At the Stanford University Forgiveness Project, Dr. Fred Luskin and his colleagues have blended cognitive-behavioral theories with other treatment modalities to develop a research-based approach to the process of forgiveness. A major component of this process centers on the topic of unenforceable rules. Luskin defines an unenforceable rule as a desire that you think must come true, but over which you have no control. This combination leads you to feel helpless, angry, hurt, and eventually bitter and hopeless (Luskin, Forgive Your Way to Better Health, p. 1).

Here are a few common examples of unenforceable rules:

       • People should always do the right thing.

       • Children must obey their parents.

       • Parents should always act lovingly toward their children.

       • For every problem, there’s an ideal solution.

Note that most of these statements are filled with absolute language; shoulds and musts abound. Therein lies the source of the irrationality. Note also that most unenforceable rules may actually be legitimate. The problem stems from their unenforceability. While it would be wonderful if these statements were always true, that’s not how our imperfect world works.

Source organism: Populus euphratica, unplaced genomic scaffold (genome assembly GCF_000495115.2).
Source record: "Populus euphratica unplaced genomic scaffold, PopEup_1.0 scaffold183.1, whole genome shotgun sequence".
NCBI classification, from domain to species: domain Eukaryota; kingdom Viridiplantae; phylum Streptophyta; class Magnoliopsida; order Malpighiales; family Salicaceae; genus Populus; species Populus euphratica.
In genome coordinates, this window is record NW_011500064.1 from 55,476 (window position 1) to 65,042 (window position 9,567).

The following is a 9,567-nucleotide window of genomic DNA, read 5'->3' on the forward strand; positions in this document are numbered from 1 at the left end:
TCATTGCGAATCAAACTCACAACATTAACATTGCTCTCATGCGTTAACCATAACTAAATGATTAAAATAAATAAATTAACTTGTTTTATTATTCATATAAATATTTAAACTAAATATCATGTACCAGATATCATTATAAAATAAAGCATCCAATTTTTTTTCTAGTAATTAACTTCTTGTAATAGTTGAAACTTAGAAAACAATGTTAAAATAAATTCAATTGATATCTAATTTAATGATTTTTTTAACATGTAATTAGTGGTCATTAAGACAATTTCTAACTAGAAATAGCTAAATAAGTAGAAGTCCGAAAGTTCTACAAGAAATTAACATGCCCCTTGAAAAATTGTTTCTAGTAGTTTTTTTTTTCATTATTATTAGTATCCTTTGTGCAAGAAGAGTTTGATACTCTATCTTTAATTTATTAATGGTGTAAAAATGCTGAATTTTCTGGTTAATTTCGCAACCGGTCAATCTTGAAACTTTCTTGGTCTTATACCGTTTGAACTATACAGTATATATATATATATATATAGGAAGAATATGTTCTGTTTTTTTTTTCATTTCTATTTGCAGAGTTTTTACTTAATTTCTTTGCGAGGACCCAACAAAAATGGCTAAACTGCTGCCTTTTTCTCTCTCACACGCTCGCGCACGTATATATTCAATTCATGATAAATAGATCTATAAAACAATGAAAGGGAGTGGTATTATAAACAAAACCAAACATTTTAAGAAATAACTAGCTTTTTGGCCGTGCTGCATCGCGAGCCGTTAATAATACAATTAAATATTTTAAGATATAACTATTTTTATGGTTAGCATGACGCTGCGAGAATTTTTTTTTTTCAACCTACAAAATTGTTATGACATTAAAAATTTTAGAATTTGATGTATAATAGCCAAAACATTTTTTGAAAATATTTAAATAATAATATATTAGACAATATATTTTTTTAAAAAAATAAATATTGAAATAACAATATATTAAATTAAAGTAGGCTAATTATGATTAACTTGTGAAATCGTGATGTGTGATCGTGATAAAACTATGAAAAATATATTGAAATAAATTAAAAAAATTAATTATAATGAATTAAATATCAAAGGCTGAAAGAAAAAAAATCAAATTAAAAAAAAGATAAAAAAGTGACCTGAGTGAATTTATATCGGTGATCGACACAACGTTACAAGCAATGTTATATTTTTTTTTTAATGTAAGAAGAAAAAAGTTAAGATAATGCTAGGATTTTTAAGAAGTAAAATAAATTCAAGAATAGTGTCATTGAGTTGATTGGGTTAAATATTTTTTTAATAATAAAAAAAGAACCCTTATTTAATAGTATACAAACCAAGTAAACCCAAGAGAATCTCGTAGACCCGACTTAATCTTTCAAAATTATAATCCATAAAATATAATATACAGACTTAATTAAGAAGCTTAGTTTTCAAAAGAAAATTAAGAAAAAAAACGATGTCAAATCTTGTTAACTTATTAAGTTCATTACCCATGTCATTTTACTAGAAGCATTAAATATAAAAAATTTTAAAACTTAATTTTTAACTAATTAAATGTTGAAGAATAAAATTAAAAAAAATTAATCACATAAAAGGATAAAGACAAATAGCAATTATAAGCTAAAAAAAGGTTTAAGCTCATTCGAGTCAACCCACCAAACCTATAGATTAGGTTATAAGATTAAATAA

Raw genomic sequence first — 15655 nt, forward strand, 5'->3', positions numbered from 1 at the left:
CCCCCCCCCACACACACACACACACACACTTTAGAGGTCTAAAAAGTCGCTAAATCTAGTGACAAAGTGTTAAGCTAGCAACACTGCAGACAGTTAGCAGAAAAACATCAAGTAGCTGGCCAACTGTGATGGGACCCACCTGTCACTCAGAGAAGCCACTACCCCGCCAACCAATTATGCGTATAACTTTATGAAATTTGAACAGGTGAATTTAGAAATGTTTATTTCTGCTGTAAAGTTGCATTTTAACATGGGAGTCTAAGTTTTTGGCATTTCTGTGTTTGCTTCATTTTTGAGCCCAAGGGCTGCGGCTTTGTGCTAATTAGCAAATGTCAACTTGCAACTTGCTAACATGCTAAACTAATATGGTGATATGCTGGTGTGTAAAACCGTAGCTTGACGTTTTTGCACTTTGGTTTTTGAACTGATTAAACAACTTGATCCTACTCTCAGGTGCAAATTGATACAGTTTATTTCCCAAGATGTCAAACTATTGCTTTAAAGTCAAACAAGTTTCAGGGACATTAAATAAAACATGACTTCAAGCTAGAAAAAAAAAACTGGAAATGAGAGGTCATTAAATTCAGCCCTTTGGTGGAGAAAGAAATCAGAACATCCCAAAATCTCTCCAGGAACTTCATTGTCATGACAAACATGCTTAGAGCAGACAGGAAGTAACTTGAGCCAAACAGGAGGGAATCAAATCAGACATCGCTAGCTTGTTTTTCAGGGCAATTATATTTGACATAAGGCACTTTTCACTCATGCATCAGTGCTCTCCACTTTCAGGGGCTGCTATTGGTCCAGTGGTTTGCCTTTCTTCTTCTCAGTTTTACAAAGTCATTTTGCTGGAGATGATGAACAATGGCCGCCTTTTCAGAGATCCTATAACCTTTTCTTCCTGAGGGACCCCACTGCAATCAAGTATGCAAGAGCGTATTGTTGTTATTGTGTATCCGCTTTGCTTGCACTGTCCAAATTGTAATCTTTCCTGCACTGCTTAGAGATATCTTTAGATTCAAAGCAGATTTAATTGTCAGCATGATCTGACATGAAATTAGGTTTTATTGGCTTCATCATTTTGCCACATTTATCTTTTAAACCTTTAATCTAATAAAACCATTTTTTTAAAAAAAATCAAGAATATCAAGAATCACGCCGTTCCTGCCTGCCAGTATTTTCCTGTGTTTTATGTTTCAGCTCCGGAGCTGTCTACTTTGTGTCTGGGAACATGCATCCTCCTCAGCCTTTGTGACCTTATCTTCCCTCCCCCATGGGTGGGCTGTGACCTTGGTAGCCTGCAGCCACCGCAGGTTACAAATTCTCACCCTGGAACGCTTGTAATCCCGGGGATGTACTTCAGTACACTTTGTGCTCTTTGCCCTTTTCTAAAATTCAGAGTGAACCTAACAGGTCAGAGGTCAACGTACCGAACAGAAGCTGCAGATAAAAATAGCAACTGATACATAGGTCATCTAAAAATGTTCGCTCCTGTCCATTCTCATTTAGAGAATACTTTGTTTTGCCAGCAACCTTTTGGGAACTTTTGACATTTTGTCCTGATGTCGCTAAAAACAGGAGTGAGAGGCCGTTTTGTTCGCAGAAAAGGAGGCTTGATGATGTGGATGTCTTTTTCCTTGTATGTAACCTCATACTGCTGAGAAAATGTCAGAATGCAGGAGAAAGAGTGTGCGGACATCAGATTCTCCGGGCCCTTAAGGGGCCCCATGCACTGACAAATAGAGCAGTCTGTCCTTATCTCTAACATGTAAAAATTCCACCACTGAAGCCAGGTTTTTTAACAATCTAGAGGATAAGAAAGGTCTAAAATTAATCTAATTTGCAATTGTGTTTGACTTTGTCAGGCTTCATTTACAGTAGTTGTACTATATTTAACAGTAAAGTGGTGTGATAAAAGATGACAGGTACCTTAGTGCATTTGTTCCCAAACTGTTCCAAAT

At the Forgiveness Project and in most clinical settings, clients focus on past experiences. They are encouraged to uncover their unresolved grievances, examine them closely, identify the unenforceable rules at play, and then move into a process of forgiveness. While this work has proven to be extremely successful, it might also be useful to apply similar principles to a forward-looking process. Perhaps, by investigating our potentially unenforceable rules, we can amend or abandon them before problems arise.

For those who seek leadership positions, those unenforceable rules are an active minefield. While it may be tempting to believe that, as leaders, we are impeccably rational, that’s seldom the case. When we become frustrated, when things don’t go the way we want, when we’re angry with our colleagues or our staff, when we feel helpless or unappreciated, chances are we’ve entered the terrain of unenforceable rules.